- May 2018
- March 2018
- February 2018
- December 2017
- November 2017
- September 2017
- August 2017
- July 2017
- June 2017
- April 2017
- February 2017
- December 2016
- November 2016
- October 2016
- June 2016
- May 2016
- April 2016
- March 2016
- February 2016
- January 2016
- December 2015
- November 2015
- October 2015
- September 2015
- August 2015
- July 2015
- June 2015
- May 2015
- April 2015
- March 2015
- February 2015
- January 2015
- December 2014
- November 2014
- October 2014
- September 2014
- July 2014
- June 2014
- May 2014
- April 2014
- March 2014
- February 2014
- January 2014
- December 2013
- November 2013
- October 2013
- September 2013
- August 2013
- July 2013
- January 2013
- December 2012
- November 2012
- August 2012
- July 2012
- June 2012
- May 2012
- April 2012
- March 2012
Monthly Archives: September 2015
My tutor suggested printing out and binding my blog to make it easier for the assessors to view. That would entail printing 189 pages, so instead I have produced PDF’s of my blog and bookmarked the different sections. Hopefully this will be OK.
Images (submitted at A1 size) and artistic statements:
1) ‘Untitled’ – stage 1, assignment 1
Created by playing around with the materials I had available, this sculpture has no conscious connection to any theme or artist.
2) ‘The flick’ – stage 2, project 3
A modelled hand (based on my own) flicking over matchboxes in a domino effect, inspired by looking at Lorenzo Quinn’s work and the course notes describing the use of matchboxes.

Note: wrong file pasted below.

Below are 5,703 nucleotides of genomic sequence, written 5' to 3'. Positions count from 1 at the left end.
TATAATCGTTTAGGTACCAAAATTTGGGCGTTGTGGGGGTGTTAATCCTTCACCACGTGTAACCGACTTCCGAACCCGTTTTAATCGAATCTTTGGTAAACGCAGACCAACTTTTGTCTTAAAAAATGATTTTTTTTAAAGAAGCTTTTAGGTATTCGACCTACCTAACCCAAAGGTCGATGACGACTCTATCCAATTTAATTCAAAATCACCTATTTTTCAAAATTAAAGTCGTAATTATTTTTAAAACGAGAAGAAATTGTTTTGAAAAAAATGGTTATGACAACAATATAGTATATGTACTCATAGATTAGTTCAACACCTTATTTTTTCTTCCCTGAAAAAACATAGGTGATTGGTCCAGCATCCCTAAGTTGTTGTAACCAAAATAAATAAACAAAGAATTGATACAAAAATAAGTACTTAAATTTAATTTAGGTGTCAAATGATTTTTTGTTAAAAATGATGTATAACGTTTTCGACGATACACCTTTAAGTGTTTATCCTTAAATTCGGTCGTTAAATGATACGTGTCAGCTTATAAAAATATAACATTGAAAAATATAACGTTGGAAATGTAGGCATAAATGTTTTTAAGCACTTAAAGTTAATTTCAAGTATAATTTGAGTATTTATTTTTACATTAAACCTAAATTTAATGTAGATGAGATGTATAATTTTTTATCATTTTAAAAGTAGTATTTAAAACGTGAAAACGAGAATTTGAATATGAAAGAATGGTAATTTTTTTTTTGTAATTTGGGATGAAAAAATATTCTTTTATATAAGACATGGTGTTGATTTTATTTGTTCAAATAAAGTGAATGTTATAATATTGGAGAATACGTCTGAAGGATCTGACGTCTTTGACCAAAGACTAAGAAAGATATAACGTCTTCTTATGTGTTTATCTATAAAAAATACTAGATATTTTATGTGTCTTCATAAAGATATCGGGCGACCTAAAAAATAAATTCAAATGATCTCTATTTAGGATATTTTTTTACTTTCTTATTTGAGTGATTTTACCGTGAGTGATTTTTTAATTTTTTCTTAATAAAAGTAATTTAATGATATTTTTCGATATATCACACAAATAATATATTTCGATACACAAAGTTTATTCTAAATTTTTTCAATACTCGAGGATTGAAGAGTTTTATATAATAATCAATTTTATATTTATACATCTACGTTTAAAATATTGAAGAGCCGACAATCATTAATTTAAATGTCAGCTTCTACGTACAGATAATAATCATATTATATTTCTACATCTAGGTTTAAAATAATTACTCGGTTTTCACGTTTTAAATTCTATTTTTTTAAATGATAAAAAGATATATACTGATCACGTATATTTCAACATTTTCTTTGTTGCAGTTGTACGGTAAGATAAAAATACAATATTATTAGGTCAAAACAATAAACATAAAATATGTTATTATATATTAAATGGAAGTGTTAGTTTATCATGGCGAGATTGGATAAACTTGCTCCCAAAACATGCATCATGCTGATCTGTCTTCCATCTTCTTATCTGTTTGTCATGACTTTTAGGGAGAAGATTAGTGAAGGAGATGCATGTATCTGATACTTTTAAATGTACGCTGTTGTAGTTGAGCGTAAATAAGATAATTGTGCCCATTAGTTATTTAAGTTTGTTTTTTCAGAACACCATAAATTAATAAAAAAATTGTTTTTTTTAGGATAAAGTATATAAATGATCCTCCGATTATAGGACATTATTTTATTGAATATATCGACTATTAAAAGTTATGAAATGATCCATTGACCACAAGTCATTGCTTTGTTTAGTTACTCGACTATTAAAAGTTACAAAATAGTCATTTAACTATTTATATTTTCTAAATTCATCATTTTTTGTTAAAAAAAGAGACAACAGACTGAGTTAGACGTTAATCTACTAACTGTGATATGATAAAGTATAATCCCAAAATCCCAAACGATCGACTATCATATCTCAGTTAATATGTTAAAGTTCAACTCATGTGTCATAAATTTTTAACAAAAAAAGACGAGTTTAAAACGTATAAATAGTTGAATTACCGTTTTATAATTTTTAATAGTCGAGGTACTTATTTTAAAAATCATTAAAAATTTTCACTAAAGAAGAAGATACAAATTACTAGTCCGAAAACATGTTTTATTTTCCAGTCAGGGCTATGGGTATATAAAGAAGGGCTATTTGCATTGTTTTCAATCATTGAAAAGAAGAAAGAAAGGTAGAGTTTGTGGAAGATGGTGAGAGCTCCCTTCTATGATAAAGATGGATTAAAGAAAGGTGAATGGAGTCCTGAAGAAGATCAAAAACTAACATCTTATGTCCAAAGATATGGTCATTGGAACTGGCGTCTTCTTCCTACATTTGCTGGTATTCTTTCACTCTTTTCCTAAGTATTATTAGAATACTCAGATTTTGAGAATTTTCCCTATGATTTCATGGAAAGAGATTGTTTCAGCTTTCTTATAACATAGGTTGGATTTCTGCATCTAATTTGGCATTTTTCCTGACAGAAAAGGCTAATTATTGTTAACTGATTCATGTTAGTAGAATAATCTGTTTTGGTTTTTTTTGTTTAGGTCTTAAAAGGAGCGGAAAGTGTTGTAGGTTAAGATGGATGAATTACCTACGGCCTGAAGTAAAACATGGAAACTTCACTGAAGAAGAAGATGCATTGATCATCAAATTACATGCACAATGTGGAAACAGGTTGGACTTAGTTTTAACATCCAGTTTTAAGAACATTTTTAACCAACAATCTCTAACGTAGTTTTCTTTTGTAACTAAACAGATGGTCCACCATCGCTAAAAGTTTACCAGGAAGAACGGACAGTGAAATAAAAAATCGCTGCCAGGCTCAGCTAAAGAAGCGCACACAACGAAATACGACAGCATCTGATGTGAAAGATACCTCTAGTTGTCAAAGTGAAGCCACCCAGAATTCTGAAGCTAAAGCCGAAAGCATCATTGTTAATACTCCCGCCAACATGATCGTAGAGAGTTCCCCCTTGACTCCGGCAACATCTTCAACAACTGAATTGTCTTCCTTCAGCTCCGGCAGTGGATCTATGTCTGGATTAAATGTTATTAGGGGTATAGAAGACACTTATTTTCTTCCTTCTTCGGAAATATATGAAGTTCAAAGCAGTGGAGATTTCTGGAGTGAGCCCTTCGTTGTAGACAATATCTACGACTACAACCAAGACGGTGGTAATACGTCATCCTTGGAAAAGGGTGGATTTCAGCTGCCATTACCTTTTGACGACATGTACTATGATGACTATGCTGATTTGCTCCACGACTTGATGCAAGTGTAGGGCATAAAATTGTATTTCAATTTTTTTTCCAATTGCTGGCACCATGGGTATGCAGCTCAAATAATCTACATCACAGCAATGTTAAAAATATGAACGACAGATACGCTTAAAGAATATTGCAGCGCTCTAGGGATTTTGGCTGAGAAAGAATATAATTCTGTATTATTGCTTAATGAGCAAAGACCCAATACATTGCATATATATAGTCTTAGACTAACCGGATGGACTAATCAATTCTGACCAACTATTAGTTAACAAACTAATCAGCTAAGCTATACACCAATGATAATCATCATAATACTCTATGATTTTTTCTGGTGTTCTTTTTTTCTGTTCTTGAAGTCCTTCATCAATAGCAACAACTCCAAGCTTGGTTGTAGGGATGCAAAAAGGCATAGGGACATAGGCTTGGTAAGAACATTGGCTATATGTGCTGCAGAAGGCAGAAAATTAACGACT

3) ‘Tower’ – stage 2, assignment 2
A development of a small scale stacked structure made out of matchboxes. The hanging glass elements of this sculpture are inspired by the mobile work of Alexander Calder.
4) ‘Flow’ – stage 3, project 6
A development of my still life arrangement of a cloth over a box and bottles, this sculpture shows the organic flow of a substance though two dripping pillars, bringing destruction and oblivion.
5) ‘Residency No.5’ & ‘Residency No.8’ – stage 3, assignment 3
A series of unusual sculptures in ceramic, split by rusted steel shelves. The development of the idea from a thistle root has retained the idea of what is above and below the surface, through splitting the work above and below a shelf. The work has developed from its origins, but retained a natural shape, dissected by an urban/industrial metal shelf. This provides contrast between the two elements, as well as raising questions about the piece and inviting speculation as to its origins and meaning.
6) ‘Untitled’ – stage 4, project 7
This sculpture started off as an experiment with slip casting spheres and leftover plaster cast in plastic boxes. The use of unfired clay and using poured slip onto plaster to get it to crack up as it dried was inspired by the work of Adrián Villar Rojas.
7) ‘The flick 2’ – stage 4, project 7
A casted repeat of my earlier ‘The flick’ sculpture. This time trying out casting from life and seeing how this sculpture works without the metal boxes of the original.
8) ‘Wooden box’ – stage 4, project 8
A six-panel bas-relief sculpture forming a cube placed on one of its corners. This sculpture shows the trapping/compressing of irregular natural objects (tree branches) into a fixed regular container, representing man’s need to control nature.